Is the rose stuffed in an Oi Ocha bottle. 

Is the first blood, but not those after, oxidized and darkened. Her body moves slower than it should, faster than she’d like, trying to clasp time in cuffs.

Is the color of the qipao she wore to her wedding banquet, after peeling off the white organza dress, after strangling her waist with an elastic band. The strapless bodice skirts her bare shoulders, a reminder of what she lacks. 

Is the lobster after it has been steamed, crustacyanin unveiled, astaxanthin released. Not everything dies pretty, she tells her daughter who thinks Sleeping Beauty is dead. She dreams about scratching at a board, her body wrapped in twenty layers of silk, sealed in four coffins, one enclosing the other, her stomach full of melon seeds that sprout and slip through the cracks in her body so they can grow.

Is the parasol she holds over her head to block the sun. She pulls her daughter tight to her body, under the refuge of shade, but her daughter wrenches herself free and skips into the UV. Your skin will grow spots, she warns. Like tapioca pearls floating in milk. Like frog eggs abandoned in pools of water, cradled by the bromeliad plant. Why do you have to carry that thing out, her daughter says.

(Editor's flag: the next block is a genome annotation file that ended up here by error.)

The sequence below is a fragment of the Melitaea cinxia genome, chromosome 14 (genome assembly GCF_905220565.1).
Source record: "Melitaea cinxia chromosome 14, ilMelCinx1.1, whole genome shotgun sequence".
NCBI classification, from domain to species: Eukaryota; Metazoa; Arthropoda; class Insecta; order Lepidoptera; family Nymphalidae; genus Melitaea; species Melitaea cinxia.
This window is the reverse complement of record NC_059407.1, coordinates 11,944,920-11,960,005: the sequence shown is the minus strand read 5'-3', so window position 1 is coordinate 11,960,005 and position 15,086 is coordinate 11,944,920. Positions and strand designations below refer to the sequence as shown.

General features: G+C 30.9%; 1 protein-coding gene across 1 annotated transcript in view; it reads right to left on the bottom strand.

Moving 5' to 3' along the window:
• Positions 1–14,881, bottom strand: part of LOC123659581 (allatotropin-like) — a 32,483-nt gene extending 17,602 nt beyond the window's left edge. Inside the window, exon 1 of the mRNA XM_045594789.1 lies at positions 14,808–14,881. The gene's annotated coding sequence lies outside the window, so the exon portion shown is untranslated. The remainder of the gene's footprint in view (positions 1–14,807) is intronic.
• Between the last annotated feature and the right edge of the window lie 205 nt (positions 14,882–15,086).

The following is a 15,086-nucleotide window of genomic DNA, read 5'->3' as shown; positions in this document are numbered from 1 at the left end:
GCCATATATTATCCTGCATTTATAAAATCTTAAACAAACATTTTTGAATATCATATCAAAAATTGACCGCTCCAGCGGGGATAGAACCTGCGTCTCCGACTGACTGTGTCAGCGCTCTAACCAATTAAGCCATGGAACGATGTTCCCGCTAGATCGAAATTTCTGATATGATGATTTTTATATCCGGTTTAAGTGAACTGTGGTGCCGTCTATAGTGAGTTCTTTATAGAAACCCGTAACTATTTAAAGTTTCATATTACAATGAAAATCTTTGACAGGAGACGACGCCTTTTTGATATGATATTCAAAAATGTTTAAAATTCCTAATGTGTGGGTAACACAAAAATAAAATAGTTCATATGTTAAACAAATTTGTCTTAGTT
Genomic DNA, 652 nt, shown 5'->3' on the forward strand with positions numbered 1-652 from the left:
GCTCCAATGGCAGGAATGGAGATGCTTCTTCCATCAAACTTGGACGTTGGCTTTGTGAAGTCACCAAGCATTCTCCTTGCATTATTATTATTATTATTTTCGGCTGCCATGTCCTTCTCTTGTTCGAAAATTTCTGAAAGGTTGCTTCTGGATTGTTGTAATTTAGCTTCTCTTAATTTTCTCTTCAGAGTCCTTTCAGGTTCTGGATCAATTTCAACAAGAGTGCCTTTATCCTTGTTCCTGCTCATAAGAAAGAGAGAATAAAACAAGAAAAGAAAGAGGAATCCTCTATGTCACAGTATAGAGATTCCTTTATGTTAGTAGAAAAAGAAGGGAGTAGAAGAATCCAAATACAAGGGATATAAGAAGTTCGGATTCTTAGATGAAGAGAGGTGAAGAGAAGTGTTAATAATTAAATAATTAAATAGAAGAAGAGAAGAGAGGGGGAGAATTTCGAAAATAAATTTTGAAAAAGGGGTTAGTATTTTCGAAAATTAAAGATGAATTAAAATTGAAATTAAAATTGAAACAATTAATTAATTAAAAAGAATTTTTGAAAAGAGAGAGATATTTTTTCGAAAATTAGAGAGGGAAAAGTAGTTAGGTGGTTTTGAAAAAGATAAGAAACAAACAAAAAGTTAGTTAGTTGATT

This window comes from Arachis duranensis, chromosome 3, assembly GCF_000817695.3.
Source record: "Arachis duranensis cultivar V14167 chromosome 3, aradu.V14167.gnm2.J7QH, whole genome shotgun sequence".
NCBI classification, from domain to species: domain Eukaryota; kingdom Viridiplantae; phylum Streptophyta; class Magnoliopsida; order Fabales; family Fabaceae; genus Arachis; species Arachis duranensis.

Is the bracelet her daughter wears when it’s the Year of the Ox, her zodiac year. The bracelet is from grandmother, but the only reason it gets worn is because it’s too difficult to take off. At the end of the year, her daughter cuts it off with a Swiss Army knife. Says it gets stuck in zippers and hair.

Is the last blood and all those before. Her limbs combust at night and she pulls herself out of bed, opens a computer, looks up pink bibs and pink stuffed toys for her daughter’s baby shower, decides on a crimson set that might be more gender-neutral. She scavenges the cabinets for dried ginseng root and honey dates. Packages them in a box. Tapes on a mailing address label. Wonders if her daughter’s body has begun to burn, when she’ll realize it was always burning.

Artist’s Statement
I wrote “Qualia” after reading too many research papers on quantum theory, artificial intelligence and consciousness. Qualia became a focal point to reflect on a conversation I recently had with my mom about life as a daughter, wife and mother, and my memories of growing up as a second generation American.

Lucy Zhang writes, codes and watches anime. Her work has appeared in Midway Journal, Hobart, The Cortland Review, Invisible City and elsewhere and is included in Best Microfiction 2021 and Best Small Fictions 2021. She edits for Barren Magazine, Heavy Feather Review and Pithead Chapel. Find her at or on Twitter @Dango_Ramen.